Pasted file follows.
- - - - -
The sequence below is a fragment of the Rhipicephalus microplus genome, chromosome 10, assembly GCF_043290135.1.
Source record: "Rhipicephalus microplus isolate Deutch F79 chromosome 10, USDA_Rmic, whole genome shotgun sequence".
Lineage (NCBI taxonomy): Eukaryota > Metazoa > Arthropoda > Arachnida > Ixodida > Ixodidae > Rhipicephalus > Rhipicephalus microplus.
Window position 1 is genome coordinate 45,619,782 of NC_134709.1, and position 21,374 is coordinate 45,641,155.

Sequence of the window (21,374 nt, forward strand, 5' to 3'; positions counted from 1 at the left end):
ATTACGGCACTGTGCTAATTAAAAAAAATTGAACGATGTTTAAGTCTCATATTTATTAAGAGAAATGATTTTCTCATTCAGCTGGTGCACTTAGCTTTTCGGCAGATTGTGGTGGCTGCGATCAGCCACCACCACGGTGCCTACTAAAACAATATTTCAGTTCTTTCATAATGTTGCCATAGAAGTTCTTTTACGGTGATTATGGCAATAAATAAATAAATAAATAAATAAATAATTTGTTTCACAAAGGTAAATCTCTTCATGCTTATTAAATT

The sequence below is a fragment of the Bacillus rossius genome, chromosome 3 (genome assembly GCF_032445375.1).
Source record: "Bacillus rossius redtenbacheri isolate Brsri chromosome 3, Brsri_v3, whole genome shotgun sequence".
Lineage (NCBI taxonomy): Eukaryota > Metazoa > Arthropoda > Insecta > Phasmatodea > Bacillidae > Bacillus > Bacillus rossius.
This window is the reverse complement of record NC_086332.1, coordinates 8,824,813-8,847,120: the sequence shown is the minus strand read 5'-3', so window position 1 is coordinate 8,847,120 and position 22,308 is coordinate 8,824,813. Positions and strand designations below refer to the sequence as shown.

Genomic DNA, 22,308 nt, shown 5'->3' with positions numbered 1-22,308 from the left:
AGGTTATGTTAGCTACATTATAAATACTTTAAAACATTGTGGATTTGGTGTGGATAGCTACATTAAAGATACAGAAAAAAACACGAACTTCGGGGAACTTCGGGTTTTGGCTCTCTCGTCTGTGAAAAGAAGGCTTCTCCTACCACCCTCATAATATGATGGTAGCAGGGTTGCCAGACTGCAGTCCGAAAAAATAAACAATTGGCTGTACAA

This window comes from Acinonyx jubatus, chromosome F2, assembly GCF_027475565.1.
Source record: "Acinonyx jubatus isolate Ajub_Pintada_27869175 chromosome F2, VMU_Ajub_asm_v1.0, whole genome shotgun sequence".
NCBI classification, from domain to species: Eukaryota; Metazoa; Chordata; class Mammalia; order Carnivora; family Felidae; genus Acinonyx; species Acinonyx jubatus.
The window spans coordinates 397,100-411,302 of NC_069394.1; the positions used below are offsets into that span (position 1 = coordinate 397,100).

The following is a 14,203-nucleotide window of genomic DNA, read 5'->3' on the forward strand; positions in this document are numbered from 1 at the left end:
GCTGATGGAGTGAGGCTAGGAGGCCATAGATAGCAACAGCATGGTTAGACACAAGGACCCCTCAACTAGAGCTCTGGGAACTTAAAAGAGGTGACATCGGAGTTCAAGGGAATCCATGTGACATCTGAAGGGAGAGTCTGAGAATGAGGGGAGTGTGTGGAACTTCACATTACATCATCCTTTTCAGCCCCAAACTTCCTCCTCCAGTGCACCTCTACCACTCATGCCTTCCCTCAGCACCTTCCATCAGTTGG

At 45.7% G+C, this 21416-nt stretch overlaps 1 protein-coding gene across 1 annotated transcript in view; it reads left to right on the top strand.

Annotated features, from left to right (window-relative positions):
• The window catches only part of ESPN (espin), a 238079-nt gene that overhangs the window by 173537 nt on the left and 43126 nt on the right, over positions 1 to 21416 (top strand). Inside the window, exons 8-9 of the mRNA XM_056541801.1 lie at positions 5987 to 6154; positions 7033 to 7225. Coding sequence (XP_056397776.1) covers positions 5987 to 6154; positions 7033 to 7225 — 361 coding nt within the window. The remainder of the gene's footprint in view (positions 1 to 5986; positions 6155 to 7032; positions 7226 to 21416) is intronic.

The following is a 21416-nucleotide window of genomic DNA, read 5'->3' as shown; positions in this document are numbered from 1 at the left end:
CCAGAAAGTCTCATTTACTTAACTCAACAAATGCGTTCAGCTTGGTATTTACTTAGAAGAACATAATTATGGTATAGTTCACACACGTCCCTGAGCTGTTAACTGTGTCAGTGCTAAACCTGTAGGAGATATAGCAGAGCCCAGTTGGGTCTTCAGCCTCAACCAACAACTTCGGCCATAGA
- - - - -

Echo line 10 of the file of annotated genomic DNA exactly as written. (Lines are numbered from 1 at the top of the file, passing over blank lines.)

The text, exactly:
This window is the reverse complement of record NC_086332.1, coordinates 8,824,813-8,847,120: the sequence shown is the minus strand read 5'-3', so window position 1 is coordinate 8,847,120 and position 22,308 is coordinate 8,824,813. Positions and strand designations below refer to the sequence as shown.